Raising the standards

Iconography for PSA's reimagined Professional Practice Standards

Pharmacy practice is rapidly evolving. Here’s how the drastically reimagined Professional Practice Standards can help the profession adapt.

Pharmacy practice is evolving rapidly, with recent years bringing a near-constant parade of changes. With the steady expansion to scope of practice, the industry is anything but static. Practice is more complex than ever. It is against this backdrop that the Pharmaceutical Society of Australia recently [late July] launched a massive shake-up of the Professional Practice Standards (PPS).

‘These standards are like nothing you’ve seen before,’ says Dr Fei Sim FPS, PSA National President. ‘At its core, the PPS are designed to define and articulate the minimum expected standards of professional behaviour in all aspects of pharmacy practice.’

The product of more than a year of development, this is the first rebuilding of the PPS since 2017. It reimagines the PPS into 17 standards conceptually based on the medicine management cycle (MMC).

Dr Sim notes, ‘Pharmacists should be everywhere that medicines are, at all stages of the MMC. That’s why we have totally rebuilt the standards around the MMC, so that no matter your individual scope of practice, the PPS are consistent foundations for all of us.’ By building standards around specific clinical functions, such as prescribing or medicine packing, rather than a new standard for each clinical service, the new PPS is much shorter.

PSA National President Dr Fei Sim FPS

The previous PPS had 774 actions and 167 criteria, which has been replaced with just 171 actions across the 17 standards. ‘Redesigning the standards to be easier to read and more definitive, while also flexible in practice, is really difficult,’ Dr Sim says.

‘Never before have we undertaken such an ambitious redesign of the Professional Practice Standards. These standards set our profession up for the future – for expanded scope of practice and beyond.’

What are Professional Practice Standards?

The Professional Practice Standards describe minimum performance expectations for pharmacists in both clinical and non-clinical roles. Adherence to the Professional Practice Standards is an expectation of the Pharmacy Board of Australia.1

The new PPS has minimum standards which support pharmacists’ clinical roles at all stages of the medicine management cycle and will provide guidance as new roles develop and evolve. This is important for the profession’s growth, as standards provide confidence to stakeholders by defining quality and accountability.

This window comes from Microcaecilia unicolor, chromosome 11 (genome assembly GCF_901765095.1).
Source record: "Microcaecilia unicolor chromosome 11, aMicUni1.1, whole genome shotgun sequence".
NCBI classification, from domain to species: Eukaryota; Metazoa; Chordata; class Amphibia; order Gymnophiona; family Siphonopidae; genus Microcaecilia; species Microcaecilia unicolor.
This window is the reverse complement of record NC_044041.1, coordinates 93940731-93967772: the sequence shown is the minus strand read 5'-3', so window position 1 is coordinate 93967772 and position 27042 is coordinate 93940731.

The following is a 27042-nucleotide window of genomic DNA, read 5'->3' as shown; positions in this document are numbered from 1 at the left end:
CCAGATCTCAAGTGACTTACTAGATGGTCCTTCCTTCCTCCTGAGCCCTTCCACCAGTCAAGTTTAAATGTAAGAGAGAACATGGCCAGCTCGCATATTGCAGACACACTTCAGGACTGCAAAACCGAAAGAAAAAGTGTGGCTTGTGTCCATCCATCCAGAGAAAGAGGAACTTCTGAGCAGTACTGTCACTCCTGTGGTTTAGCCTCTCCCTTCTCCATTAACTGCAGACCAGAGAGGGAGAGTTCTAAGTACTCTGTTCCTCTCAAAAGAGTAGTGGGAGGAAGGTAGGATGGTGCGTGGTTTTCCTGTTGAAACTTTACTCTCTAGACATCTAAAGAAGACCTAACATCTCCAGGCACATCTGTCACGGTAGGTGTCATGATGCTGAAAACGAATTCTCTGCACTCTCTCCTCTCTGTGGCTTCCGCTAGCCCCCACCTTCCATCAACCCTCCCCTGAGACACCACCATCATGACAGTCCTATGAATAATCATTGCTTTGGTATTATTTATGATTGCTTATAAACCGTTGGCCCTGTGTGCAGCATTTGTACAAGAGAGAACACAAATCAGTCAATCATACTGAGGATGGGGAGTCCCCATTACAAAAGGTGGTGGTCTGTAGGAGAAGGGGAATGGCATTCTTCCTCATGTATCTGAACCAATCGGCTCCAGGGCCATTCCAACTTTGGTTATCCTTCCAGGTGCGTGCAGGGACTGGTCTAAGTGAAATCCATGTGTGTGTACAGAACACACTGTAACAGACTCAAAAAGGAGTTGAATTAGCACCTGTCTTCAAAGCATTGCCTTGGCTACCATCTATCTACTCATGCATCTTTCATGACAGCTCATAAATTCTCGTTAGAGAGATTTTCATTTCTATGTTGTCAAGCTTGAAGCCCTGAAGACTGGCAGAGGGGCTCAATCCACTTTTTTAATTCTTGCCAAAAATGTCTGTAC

‘The standards support us to be more flexible; to confidently expand our scope when things change; it offers clear and actionable direction; and, most importantly, it increases the safety and effectiveness of the services we provide,’ says Dr Sim.

As part of the Australian Government’s recognition that PSA is the custodian of standards and guidelines, the project has been funded by the Australian Government Department of Health and Aged Care.

What is different about these standards?

At their core, the standards set the minimum performance expectations for all pharmacists, regardless of practice settings. The project had several objectives, including being more specific, actionable and measurable – key recommendations of the Enhancing Quality in Pharmacy Practice (EQiPP) Project. These recommendations framed the development work.

‘It is critical that pharmacists have an up-to-date and evidence-based foundation to guide their professional practice, says Project Advisory Group Chair Deanna Mill MPS. ‘A key component of the support needed is clear and actionable Professional Practice Standards.’

PSA’s Early Career Pharmacist Community of Specialty Interest Lead Deanna Mill MPS

PSA’s CPD Manager Jacob Warner MPS who led the project, notes: ‘Previously the standards used language like “consider” or “ensure” in the context of a service. The new standards are much more active. Actions better capture the clinical decisions pharmacists need to make with active words such as “determine”, “critically appraise” or “interpret and evaluate”.’

This supports greater autonomy, and empowers pharmacists, particularly in roles where this may not be recognised, he notes.

‘By clearly capturing the accountability to clinical decisions, the standards go further than ever before in empowering pharmacists to make independent, autonomous decisions in the care of patients.’

Pharmacists have to think about these standards differently

The reimagining of the standards to look at the different roles pharmacists play at each stage of the medicine management cycle means pharmacists will have to think differently when applying these standards.

Each service a pharmacist provides relates to more than one phase of the cycle, so there are now multiple standards that apply to each activity and service. Jacob Warner explains this using the example of Dose Administration Aids (DAAs).

‘We don’t have a standard just for DAAs anymore. Pharmacists will instead need to think about what they do in that activity for the minimum standards that apply,’ he says.

‘In the case of DAAs, that’s probably going to include service delivery, patient assessment, dispensing, medicine packing, safe and secure handling of therapeutic goods and providing health information. And the fundamental standards – person-centred care, responsibility and accountability, collaborative practice – always apply,’ he adds.